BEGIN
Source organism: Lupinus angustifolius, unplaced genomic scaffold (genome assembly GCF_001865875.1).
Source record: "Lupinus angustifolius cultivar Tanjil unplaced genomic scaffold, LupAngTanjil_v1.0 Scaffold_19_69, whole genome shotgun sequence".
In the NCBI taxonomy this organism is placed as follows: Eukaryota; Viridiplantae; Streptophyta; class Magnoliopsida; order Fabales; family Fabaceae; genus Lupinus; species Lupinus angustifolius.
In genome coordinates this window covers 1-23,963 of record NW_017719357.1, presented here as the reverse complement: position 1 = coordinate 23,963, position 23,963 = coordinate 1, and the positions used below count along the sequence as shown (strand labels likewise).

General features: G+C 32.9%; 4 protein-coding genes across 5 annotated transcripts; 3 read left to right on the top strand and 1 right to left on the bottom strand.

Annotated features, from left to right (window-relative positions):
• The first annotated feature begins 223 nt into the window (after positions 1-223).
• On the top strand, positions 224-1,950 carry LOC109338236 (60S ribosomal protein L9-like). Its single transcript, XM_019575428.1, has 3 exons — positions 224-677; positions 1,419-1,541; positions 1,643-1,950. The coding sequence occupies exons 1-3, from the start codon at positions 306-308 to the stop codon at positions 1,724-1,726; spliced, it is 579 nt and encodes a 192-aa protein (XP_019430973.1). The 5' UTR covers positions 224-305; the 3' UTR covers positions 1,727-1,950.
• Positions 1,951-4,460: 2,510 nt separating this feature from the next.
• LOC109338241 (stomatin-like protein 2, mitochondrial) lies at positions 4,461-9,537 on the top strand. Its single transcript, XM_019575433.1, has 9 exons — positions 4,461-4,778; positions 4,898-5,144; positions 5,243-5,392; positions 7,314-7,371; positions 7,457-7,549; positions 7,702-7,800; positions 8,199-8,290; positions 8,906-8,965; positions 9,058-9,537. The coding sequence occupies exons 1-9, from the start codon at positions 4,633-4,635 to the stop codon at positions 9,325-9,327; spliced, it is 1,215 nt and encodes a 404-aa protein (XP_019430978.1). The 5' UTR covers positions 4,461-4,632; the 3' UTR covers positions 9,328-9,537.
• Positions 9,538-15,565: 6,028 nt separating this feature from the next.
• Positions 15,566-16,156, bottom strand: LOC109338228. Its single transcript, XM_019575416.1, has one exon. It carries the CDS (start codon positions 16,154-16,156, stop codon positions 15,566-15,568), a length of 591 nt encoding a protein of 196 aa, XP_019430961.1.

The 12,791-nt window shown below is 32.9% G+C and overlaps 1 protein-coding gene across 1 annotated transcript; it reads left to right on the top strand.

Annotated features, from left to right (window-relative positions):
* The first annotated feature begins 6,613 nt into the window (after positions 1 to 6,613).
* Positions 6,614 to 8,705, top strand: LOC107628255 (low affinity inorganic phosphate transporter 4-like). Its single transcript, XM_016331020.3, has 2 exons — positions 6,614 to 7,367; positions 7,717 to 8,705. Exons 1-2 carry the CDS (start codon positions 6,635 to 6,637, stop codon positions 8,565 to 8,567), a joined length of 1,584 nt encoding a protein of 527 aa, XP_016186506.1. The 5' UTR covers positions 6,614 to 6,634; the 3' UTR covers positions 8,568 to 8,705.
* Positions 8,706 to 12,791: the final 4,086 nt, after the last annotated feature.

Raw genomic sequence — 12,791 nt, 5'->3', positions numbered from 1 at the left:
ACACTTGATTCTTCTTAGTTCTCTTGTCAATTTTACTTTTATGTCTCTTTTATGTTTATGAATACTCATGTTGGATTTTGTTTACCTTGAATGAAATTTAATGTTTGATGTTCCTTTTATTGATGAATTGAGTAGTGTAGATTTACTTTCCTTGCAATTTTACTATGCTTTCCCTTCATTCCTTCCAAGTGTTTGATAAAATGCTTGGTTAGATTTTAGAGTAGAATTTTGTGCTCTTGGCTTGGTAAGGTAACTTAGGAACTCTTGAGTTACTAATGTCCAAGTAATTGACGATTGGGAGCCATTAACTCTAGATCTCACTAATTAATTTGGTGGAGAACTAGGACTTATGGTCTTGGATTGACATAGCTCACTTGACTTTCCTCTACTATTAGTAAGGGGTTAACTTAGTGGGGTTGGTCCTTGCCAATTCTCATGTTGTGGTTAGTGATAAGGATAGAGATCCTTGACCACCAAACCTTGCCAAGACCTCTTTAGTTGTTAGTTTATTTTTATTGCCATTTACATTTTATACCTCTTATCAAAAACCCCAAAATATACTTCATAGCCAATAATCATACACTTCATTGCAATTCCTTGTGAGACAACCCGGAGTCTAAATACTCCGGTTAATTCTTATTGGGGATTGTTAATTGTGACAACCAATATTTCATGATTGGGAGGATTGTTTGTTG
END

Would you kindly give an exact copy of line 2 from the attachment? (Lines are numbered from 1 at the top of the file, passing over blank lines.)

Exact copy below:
Source record: "Lupinus angustifolius cultivar Tanjil unplaced genomic scaffold, LupAngTanjil_v1.0 Scaffold_19_69, whole genome shotgun sequence".